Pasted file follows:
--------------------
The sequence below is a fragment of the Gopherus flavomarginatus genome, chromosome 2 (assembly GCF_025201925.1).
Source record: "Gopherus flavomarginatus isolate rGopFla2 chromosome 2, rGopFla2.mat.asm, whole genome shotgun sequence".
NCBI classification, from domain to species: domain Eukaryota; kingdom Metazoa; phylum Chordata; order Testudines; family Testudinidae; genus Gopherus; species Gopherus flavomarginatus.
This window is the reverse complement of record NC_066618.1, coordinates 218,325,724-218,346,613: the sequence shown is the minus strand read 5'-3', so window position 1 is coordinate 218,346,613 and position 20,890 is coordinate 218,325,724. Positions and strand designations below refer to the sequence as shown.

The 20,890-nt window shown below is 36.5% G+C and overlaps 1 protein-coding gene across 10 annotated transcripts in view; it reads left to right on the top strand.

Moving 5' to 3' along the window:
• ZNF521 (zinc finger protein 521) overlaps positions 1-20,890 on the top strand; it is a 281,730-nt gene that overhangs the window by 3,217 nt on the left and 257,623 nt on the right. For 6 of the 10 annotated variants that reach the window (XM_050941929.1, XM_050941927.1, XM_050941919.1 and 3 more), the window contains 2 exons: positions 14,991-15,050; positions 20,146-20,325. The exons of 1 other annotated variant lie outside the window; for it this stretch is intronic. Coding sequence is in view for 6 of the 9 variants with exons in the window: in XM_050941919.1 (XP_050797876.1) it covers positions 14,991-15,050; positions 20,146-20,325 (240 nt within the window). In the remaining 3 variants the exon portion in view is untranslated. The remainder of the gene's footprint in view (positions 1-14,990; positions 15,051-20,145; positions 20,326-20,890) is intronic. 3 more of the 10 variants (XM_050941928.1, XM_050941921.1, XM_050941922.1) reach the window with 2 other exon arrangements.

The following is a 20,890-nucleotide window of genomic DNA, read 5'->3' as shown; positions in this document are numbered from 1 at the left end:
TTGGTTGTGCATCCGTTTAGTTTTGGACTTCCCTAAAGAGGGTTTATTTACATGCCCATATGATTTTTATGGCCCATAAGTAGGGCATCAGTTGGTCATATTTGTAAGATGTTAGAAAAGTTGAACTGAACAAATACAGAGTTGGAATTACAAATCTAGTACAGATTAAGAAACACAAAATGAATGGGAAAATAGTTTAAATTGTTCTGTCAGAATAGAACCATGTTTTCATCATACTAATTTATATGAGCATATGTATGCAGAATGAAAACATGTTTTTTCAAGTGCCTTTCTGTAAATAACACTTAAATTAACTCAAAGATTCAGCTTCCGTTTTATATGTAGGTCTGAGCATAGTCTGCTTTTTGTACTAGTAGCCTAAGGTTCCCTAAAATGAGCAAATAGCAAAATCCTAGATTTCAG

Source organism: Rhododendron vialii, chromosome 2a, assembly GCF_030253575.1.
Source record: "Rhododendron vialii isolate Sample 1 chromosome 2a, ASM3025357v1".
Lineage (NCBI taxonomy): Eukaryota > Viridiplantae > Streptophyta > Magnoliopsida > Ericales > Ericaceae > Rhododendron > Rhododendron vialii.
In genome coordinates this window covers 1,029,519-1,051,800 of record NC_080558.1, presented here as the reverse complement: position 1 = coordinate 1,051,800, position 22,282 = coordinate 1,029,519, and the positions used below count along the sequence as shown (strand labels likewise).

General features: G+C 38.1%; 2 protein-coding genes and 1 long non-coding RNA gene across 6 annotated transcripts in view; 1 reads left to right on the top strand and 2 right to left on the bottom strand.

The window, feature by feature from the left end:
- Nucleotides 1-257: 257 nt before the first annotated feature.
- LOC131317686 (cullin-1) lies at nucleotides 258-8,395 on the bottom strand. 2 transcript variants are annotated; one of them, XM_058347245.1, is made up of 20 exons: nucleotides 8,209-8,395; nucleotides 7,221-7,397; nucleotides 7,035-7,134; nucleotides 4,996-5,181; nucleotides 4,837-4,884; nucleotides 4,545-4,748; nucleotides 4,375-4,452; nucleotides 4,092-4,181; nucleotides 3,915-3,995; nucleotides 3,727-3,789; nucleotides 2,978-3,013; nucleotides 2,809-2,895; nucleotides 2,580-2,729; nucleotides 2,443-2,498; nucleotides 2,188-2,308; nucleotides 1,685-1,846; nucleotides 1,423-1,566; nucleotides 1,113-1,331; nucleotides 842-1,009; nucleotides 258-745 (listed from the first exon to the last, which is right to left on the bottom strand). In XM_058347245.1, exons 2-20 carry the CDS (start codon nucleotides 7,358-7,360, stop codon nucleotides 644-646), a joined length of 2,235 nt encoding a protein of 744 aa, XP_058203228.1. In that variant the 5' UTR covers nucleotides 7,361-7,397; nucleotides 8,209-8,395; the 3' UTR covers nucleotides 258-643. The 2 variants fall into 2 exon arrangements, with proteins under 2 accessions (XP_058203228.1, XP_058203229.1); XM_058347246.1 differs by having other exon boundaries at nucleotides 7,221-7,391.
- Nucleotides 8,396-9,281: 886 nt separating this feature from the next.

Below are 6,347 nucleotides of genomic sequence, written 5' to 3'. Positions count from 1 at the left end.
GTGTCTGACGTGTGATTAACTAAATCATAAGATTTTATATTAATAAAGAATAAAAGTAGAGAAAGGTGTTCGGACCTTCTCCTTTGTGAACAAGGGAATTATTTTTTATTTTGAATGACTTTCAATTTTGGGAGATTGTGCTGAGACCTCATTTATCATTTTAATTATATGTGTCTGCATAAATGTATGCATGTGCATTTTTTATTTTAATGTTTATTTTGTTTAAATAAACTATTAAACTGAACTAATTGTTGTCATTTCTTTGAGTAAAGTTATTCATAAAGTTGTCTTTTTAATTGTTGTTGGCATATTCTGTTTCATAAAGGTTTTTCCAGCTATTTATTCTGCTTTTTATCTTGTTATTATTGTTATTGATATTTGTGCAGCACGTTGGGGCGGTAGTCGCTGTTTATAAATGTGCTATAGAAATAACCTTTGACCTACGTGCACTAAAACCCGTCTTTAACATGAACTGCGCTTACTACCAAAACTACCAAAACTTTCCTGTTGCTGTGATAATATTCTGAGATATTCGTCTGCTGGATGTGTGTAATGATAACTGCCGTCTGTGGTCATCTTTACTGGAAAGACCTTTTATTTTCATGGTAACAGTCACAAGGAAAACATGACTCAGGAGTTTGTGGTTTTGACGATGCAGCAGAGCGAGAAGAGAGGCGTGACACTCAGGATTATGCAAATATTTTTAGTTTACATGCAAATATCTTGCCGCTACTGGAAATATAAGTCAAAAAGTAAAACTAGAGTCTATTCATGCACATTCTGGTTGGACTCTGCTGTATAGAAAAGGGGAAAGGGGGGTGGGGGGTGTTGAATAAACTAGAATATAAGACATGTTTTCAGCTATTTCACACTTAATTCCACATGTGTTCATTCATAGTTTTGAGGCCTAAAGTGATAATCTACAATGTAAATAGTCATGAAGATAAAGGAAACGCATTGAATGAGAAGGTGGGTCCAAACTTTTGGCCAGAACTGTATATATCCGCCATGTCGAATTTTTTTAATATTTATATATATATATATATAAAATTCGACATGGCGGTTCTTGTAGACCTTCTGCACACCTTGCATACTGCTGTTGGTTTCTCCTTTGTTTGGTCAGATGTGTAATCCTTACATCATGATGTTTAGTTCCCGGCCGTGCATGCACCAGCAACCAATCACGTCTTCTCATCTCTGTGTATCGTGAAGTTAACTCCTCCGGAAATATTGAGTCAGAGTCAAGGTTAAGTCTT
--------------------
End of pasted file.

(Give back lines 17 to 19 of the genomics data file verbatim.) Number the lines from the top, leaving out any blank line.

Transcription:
- LOC131317686 (cullin-1) lies at nucleotides 258-8,395 on the bottom strand. 2 transcript variants are annotated; one of them, XM_058347245.1, is made up of 20 exons: nucleotides 8,209-8,395; nucleotides 7,221-7,397; nucleotides 7,035-7,134; nucleotides 4,996-5,181; nucleotides 4,837-4,884; nucleotides 4,545-4,748; nucleotides 4,375-4,452; nucleotides 4,092-4,181; nucleotides 3,915-3,995; nucleotides 3,727-3,789; nucleotides 2,978-3,013; nucleotides 2,809-2,895; nucleotides 2,580-2,729; nucleotides 2,443-2,498; nucleotides 2,188-2,308; nucleotides 1,685-1,846; nucleotides 1,423-1,566; nucleotides 1,113-1,331; nucleotides 842-1,009; nucleotides 258-745 (listed from the first exon to the last, which is right to left on the bottom strand). In XM_058347245.1, exons 2-20 carry the CDS (start codon nucleotides 7,358-7,360, stop codon nucleotides 644-646), a joined length of 2,235 nt encoding a protein of 744 aa, XP_058203228.1. In that variant the 5' UTR covers nucleotides 7,361-7,397; nucleotides 8,209-8,395; the 3' UTR covers nucleotides 258-643. The 2 variants fall into 2 exon arrangements, with proteins under 2 accessions (XP_058203228.1, XP_058203229.1); XM_058347246.1 differs by having other exon boundaries at nucleotides 7,221-7,391.
- Nucleotides 8,396-9,281: 886 nt separating this feature from the next.

Below are 6,347 nucleotides of genomic sequence, written 5' to 3'. Positions count from 1 at the left end.